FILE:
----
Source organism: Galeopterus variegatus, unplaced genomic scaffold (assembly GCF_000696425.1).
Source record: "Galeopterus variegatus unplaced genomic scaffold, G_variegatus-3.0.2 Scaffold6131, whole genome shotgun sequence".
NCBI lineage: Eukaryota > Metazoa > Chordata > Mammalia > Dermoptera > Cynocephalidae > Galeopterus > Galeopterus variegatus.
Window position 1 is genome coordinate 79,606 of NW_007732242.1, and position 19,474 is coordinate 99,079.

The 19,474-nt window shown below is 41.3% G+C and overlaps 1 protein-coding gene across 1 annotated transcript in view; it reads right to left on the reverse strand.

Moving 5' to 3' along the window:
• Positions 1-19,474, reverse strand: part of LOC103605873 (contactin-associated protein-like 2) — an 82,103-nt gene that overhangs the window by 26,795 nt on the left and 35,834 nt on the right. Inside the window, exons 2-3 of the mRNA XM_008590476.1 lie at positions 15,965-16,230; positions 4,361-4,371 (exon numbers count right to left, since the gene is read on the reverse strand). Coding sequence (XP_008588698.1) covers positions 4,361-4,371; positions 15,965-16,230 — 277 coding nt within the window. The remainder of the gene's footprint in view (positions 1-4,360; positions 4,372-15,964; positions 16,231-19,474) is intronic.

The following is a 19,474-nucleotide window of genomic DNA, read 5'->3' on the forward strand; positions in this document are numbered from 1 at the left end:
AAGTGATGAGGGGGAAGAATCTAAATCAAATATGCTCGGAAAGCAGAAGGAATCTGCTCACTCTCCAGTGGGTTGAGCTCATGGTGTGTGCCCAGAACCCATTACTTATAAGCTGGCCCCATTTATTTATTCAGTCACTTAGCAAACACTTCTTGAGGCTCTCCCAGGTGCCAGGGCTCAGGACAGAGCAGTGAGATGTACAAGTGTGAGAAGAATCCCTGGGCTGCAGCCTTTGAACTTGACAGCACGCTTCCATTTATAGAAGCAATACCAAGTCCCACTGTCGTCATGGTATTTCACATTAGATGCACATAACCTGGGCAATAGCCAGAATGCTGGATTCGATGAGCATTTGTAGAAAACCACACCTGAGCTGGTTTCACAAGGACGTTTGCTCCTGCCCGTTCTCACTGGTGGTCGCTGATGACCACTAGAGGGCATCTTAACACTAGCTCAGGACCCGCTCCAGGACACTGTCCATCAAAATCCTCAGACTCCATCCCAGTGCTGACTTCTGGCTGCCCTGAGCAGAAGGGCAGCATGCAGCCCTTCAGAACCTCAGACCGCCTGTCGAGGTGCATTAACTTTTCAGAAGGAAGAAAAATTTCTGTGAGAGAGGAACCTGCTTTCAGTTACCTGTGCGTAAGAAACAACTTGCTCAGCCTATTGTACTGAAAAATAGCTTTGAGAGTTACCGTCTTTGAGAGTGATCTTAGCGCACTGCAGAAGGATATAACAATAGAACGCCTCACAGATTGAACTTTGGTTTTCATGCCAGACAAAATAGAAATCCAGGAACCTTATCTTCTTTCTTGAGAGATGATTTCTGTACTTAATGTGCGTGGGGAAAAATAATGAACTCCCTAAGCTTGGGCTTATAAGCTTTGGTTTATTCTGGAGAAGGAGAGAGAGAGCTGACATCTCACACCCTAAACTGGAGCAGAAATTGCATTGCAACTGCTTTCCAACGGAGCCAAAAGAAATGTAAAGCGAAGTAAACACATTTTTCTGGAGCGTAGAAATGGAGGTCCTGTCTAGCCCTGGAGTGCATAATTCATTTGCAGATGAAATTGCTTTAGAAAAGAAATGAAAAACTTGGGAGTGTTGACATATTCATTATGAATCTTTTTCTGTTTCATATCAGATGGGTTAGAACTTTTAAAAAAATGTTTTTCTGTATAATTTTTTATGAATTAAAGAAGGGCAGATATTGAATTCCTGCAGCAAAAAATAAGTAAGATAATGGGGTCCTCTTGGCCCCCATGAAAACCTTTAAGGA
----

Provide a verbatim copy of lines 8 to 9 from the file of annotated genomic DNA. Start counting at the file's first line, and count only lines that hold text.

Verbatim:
The following is a 19,474-nucleotide window of genomic DNA, read 5'->3' on the forward strand; positions in this document are numbered from 1 at the left end:
AAGTGATGAGGGGGAAGAATCTAAATCAAATATGCTCGGAAAGCAGAAGGAATCTGCTCACTCTCCAGTGGGTTGAGCTCATGGTGTGTGCCCAGAACCCATTACTTATAAGCTGGCCCCATTTATTTATTCAGTCACTTAGCAAACACTTCTTGAGGCTCTCCCAGGTGCCAGGGCTCAGGACAGAGCAGTGAGATGTACAAGTGTGAGAAGAATCCCTGGGCTGCAGCCTTTGAACTTGACAGCACGCTTCCATTTATAGAAGCAATACCAAGTCCCACTGTCGTCATGGTATTTCACATTAGATGCACATAACCTGGGCAATAGCCAGAATGCTGGATTCGATGAGCATTTGTAGAAAACCACACCTGAGCTGGTTTCACAAGGACGTTTGCTCCTGCCCGTTCTCACTGGTGGTCGCTGATGACCACTAGAGGGCATCTTAACACTAGCTCAGGACCCGCTCCAGGACACTGTCCATCAAAATCCTCAGACTCCATCCCAGTGCTGACTTCTGGCTGCCCTGAGCAGAAGGGCAGCATGCAGCCCTTCAGAACCTCAGACCGCCTGTCGAGGTGCATTAACTTTTCAGAAGGAAGAAAAATTTCTGTGAGAGAGGAACCTGCTTTCAGTTACCTGTGCGTAAGAAACAACTTGCTCAGCCTATTGTACTGAAAAATAGCTTTGAGAGTTACCGTCTTTGAGAGTGATCTTAGCGCACTGCAGAAGGATATAACAATAGAACGCCTCACAGATTGAACTTTGGTTTTCATGCCAGACAAAATAGAAATCCAGGAACCTTATCTTCTTTCTTGAGAGATGATTTCTGTACTTAATGTGCGTGGGGAAAAATAATGAACTCCCTAAGCTTGGGCTTATAAGCTTTGGTTTATTCTGGAGAAGGAGAGAGAGAGCTGACATCTCACACCCTAAACTGGAGCAGAAATTGCATTGCAACTGCTTTCCAACGGAGCCAAAAGAAATGTAAAGCGAAGTAAACACATTTTTCTGGAGCGTAGAAATGGAGGTCCTGTCTAGCCCTGGAGTGCATAATTCATTTGCAGATGAAATTGCTTTAGAAAAGAAATGAAAAACTTGGGAGTGTTGACATATTCATTATGAATCTTTTTCTGTTTCATATCAGATGGGTTAGAACTTTTAAAAAAATGTTTTTCTGTATAATTTTTTATGAATTAAAGAAGGGCAGATATTGAATTCCTGCAGCAAAAAATAAGTAAGATAATGGGGTCCTCTTGGCCCCCATGAAAACCTTTAAGGA